A bipartisan group of congressmen urged the Trump administration open an investigation into the Qatari-funded news outlet Al Jazeera which published a story that detailed months-long spy operation on American Jews and supporters of Israel. Congress wants the media company to be identified as a foreign agent, according to U.S. media outlets on Saturday.
The congressman argue that Al Jazeera should register as a foreign agent under U.S. law. Such a designation under the Foreign Agents Registration Act would show Al Jazeera is under the thumb of the Qatari government, which funds its operations, and not an independent news organization, as it claims to be, the letter proposed by the congressmen said.
Al Jazeera has been sending letters to a slew of Jewish organizations and pro-Israel individuals asking them to comment on what appears to be secret recordings that the news outlet claims confirms Jewish meddling in foreign affairs, congressmen said.
The lawmakers referenced the Al Jazeera spy operation on the American Jewish community as evidence the outlet is operating on behalf of Qatar, which continues to finance terrorism.
Former Qatari Prime Minister Sheikh Hamad bin Jassim Al-Thani has earlier said that he regretted establishing the Al-Jazeera channel, as it has caused many problems for Qatar, in an interview with Qatar TV on Thursday.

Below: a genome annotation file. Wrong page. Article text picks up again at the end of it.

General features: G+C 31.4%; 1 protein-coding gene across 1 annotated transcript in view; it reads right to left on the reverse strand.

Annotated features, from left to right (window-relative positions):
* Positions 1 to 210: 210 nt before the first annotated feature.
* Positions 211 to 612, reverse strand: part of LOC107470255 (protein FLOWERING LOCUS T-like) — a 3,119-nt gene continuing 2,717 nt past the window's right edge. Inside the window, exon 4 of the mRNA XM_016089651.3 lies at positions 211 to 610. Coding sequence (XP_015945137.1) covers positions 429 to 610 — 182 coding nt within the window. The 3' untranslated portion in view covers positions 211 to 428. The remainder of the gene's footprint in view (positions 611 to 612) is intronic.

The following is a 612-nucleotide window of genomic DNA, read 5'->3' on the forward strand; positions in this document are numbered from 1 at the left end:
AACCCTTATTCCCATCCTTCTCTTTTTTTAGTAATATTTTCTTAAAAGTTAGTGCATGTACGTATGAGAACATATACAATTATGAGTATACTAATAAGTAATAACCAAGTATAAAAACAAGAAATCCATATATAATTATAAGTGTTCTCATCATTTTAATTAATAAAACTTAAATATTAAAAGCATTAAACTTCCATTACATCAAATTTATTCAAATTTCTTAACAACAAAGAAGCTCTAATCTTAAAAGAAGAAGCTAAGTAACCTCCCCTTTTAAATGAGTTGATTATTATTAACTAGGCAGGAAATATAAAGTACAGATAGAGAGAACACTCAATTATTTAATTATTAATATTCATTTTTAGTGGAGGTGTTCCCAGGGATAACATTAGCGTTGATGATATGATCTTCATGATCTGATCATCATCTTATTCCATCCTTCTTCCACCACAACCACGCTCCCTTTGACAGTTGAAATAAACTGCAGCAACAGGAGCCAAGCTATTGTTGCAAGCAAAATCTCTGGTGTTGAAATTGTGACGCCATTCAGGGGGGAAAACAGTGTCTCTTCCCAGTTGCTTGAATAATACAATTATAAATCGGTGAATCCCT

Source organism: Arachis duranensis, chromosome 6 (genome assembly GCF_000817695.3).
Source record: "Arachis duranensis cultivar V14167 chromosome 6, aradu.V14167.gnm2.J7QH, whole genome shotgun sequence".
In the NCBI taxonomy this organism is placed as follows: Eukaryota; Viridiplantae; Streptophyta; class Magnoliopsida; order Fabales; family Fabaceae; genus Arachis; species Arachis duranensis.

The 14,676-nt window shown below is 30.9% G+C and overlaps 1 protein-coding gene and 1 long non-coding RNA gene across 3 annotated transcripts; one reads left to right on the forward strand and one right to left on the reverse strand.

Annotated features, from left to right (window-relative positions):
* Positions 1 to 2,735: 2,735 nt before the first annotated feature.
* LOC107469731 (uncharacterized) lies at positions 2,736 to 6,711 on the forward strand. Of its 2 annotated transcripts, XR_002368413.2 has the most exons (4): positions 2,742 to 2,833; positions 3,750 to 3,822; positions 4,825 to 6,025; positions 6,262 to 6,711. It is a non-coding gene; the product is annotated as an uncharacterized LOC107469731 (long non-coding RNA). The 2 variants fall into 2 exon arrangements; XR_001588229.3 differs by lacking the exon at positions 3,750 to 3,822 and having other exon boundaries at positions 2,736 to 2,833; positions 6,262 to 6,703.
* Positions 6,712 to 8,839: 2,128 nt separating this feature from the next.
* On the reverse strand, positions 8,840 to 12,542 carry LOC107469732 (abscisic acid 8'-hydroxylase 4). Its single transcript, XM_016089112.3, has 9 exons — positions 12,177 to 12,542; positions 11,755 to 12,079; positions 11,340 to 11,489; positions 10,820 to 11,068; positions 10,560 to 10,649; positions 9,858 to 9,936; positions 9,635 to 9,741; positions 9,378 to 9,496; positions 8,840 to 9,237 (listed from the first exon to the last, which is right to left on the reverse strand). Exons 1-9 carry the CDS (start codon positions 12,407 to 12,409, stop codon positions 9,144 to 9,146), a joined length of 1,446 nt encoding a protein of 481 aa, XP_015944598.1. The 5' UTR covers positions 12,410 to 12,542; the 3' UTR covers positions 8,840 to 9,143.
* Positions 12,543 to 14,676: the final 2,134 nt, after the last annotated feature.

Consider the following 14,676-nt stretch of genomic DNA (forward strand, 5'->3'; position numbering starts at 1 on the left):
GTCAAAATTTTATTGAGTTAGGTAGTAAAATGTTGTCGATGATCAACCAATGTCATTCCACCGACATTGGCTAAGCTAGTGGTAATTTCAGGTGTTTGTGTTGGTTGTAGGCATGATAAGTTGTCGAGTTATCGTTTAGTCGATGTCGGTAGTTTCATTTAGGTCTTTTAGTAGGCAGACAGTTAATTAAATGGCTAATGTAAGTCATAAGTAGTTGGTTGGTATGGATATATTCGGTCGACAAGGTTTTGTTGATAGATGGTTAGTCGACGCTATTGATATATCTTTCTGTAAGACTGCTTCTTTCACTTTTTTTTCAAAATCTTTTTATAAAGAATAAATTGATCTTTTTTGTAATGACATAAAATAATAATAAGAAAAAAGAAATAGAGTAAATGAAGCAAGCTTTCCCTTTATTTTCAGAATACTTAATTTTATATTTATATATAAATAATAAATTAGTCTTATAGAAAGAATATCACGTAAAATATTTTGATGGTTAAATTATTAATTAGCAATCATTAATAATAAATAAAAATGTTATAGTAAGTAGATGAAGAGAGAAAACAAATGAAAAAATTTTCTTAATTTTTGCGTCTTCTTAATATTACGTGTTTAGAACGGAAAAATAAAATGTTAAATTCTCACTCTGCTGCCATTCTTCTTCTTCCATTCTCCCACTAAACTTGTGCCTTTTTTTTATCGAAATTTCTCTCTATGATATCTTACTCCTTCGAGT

Al Thani pointed out that he was among those who participated in the establishment of Al Jazeera based on the instructions of former Qatari Emir Sheikh Hamad bin Khalifa Al-Thani.
“We established Al-Jazeera because Sheikh Hamad bin Khalifa wanted to have a clear voice for the Arab citizen about what is happening in the Arab world, so there’s no news for Qatar broadcast on the channel,” he added.
Qatar’s relations with several Arab and Gulf States have been strained since May 24, when the Qatari state-run news agency reported Sheikh Tamim bin Hamad Al-Thani’s statements, in which he regarded Gulf foreign policy with Iran as “unwise.”
On June 5, Egypt, Saudi Arabia, the UAE, Bahrain, Libya and Yemen decided to cut all diplomatic ties with Qatar, hurling allegations that the state supports terrorism. Ports and airspace were cut off to Qatari vessels.
The countries listed 13 demands to be met by Qatar, including severing ties with terrorist groups, closing down the pan-Arab Al-Jazeera satellite channel, downgrading ties with arch-rival Iran and closing a Turkish air base in Qatar.
Qatar was given a deadline that ended on Sunday to meet the demands. Kuwait request to extend the deadline by 48 hours and the four Arab states agreed.